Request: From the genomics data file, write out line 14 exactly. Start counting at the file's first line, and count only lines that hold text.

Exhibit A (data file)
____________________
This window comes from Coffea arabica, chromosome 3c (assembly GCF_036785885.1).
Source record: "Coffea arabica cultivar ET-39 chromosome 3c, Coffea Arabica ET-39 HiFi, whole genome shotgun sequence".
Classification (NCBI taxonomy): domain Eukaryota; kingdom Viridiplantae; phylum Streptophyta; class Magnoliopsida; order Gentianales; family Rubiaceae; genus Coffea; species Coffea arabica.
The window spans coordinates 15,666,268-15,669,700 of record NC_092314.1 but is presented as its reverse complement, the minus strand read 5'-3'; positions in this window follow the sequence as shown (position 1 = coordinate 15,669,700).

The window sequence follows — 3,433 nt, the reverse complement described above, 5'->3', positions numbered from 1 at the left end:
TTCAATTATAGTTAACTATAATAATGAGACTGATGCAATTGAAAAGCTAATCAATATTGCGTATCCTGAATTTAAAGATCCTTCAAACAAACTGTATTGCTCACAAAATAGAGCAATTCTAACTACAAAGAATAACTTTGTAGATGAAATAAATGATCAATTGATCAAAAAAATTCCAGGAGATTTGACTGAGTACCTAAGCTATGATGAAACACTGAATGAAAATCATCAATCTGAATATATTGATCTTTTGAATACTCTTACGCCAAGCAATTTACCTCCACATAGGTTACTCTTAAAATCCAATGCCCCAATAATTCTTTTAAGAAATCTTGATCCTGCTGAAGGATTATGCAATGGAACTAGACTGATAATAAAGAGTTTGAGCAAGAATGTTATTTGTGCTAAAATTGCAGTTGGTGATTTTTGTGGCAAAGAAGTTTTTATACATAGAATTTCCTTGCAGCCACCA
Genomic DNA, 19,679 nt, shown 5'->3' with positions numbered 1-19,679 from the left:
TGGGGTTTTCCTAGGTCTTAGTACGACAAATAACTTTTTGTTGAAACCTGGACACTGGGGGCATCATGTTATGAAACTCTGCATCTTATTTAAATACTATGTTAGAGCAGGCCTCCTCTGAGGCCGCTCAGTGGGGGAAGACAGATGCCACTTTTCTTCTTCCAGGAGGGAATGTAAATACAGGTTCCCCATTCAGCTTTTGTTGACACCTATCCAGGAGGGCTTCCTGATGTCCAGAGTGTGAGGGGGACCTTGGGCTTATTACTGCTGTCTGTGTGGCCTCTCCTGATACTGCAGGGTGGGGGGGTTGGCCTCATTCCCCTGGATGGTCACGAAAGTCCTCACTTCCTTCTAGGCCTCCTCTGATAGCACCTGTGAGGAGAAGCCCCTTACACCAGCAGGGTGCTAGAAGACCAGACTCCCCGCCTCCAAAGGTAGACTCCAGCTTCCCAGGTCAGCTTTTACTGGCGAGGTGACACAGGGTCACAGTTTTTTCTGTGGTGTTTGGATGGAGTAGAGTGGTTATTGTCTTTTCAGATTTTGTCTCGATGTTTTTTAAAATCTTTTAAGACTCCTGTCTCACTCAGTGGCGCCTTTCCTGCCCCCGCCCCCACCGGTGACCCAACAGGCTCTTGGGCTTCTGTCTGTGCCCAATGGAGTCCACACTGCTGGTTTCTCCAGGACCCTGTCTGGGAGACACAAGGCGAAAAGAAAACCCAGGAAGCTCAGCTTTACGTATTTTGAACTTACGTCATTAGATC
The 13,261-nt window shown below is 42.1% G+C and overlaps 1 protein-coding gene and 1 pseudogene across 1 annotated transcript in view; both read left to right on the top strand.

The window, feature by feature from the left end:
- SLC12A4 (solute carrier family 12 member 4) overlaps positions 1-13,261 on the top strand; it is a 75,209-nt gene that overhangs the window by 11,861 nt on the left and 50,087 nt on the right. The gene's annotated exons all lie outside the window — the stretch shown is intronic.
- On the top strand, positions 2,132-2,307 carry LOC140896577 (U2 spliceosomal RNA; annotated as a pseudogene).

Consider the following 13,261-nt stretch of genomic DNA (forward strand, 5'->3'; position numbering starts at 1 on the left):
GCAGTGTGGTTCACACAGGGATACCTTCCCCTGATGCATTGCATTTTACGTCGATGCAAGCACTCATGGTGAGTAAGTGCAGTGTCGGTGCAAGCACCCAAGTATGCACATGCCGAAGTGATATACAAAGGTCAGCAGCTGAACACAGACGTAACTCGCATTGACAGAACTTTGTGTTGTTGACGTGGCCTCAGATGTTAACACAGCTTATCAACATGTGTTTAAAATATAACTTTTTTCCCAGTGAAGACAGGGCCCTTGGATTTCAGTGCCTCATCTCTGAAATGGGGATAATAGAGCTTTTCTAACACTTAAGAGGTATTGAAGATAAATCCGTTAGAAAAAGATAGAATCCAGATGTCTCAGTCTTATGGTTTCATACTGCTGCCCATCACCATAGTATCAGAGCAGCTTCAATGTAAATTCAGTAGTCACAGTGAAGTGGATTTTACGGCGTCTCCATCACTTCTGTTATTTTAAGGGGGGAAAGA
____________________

GCAGTGTGGTTCACACAGGGATACCTTCCCCTGATGCATTGCATTTTACGTCGATGCAAGCACTCATGGTGAGTAAGTGCAGTGTCGGTGCAAGCACCCAAGTATGCACATGCCGAAGTGATATACAAAGGTCAGCAGCTGAACACAGACGTAACTCGCATTGACAGAACTTTGTGTTGTTGACGTGGCCTCAGATGTTAACACAGCTTATCAACATGTGTTTAAAATATAACTTTTTTCCCAGTGAAGACAGGGCCCTTGGATTTCAGTGCCTCATCTCTGAAATGGGGATAATAGAGCTTTTCTAACACTTAAGAGGTATTGAAGATAAATCCGTTAGAAAAAGATAGAATCCAGATGTCTCAGTCTTATGGTTTCATACTGCTGCCCATCACCATAGTATCAGAGCAGCTTCAATGTAAATTCAGTAGTCACAGTGAAGTGGATTTTACGGCGTCTCCATCACTTCTGTTATTTTAAGGGGGGAAAGA